Being a consultant for many years, I know what works well for customer retention. First, I think listening and understanding your customer's needs is paramount. Secondly, it takes time, effort, and trust on both sides to cultivate a long-term relationship. Lastly, prices have to be fair, and you must provide value to your customers for them to stay. I have many customers that I've been working with since the mid-1990s on web and software development projects, and I'm very proud of that accomplishment.

As a software developer, I relied primarily on word of mouth for business and always seemed to stay busy. At least, whenever I wanted a project, I was always able to find one. Cybersecurity is different. Everyone has different needs, and no one thinks a cybersecurity incident will happen to them. As a result, education is critical to promoting this business.

While the TV spots and Facebook marketing helped establish the brand and drive traffic to the website, their marketing efforts didn't translate into sales as one would think, so a more in-depth approach is needed. Over the next several months, I plan on implementing a larger campaign consisting of different types of marketing and educational approaches.

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The marketing company brought over 77,000 people to my door. Not everyone became a customer.

First, I plan on being a guest on business, startup, and entrepreneurship-related podcasts. My goal is to be on at least 15 podcasts over the next seven months, build awareness about cybersecurity issues, provide free advice, and further establish the brand. Additionally, I am working towards sending out a physical mailer to various professionals in my local area. Doctors, lawyers, accountants, and realtors could all use my help.

I plan to utilize LinkedIn more and continuously update my website until the messaging and the information available there keep people engaged and give them the details they need to make the necessary decisions.

Additionally, and this is where things get a bit ambitious, I would like to start work on mobile and web applications that my potential customers could use as self-service tools to evaluate their needs. The mobile app will provide tips, offer advice to consumers and small business owners, and provide alerts for zero-day attacks people should be on the lookout for. Web-based tools will include risk management software and evaluation wizards that could help identify security-related gaps within a business based on how they answer specific questions.

How are you doing today and what does the future look like?

There are definite challenges and surprises that I've encountered along the way, but I'm confident that I'll have a breakthrough moment. When most people think about cybersecurity, the consensus is that it's a very hot industry. Salaries are high, and there are endless opportunities because of the shortage of qualified workers. While that’s true if you’re looking for a corporate job, as a consultant, that's not necessarily the case. As a result, I struggle to get customers or even leads.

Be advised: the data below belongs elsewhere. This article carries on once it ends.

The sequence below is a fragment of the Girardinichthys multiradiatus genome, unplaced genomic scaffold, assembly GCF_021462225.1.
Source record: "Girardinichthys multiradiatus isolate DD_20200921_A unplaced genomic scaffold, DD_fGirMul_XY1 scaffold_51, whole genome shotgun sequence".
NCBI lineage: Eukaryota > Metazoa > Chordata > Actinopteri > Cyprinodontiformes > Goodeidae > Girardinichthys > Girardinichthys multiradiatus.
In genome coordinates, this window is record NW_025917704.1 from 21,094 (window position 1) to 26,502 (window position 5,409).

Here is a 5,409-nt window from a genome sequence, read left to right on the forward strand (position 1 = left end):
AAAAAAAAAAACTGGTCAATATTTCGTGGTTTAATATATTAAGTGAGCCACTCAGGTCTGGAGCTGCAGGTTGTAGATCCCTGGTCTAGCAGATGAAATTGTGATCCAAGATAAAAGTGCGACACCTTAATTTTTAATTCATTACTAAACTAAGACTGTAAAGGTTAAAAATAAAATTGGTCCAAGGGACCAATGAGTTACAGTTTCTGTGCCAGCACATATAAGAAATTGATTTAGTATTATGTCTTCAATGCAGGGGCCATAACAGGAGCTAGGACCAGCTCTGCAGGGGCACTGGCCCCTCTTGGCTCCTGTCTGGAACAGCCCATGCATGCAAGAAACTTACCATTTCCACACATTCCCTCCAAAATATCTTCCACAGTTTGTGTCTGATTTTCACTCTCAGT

I am not discouraged and continue to work towards the company's goals. I know that there are many companies and individuals that I can help, and it's just a matter of reaching them and letting them know that I'm here for them when they are ready.

Since 2016, when the company was first established, it has grown in revenue year over year, although not significantly, with 2022 showing the largest revenue, highest expenses, and most growth. I believe that the various marketing initiatives that I have planned for the summer and fall will further help grow the business.

I'm always looking for ways to make it easy for someone to purchase my services. I introduced consumer-level cybersecurity products in early April and have recently launched a small business "Essential Cybersecurity" offering, which bundles and discounts many of my popular services. I'm also working on starting to perform gap analysis for popular security audits such as SOC 2 and CMMC v2.

Lastly, I plan on running a live cohort in September to help people interested in a cybersecurity career get better acquainted with cybersecurity, the type of work they're going to do, and what they should study. Cybersecurity is a very dynamic, fast-paced, and broad field, and the cohort will let you "dip your toe" into the field before you invest time and effort into making it your career. More information will be available here. The cohort is limited to 15 people for September, and I kept the cost to a bare minimum, so I'm hoping for a good turnout!

Through starting the business, have you learned anything particularly helpful or advantageous?

Many of us get caught up in the business itself and fail to identify the various avenues in which we will connect with our customers. Sometimes getting customers comes naturally and easy, but sometimes, it's a struggle. I seem to be in the struggle camp and find it hard to get business.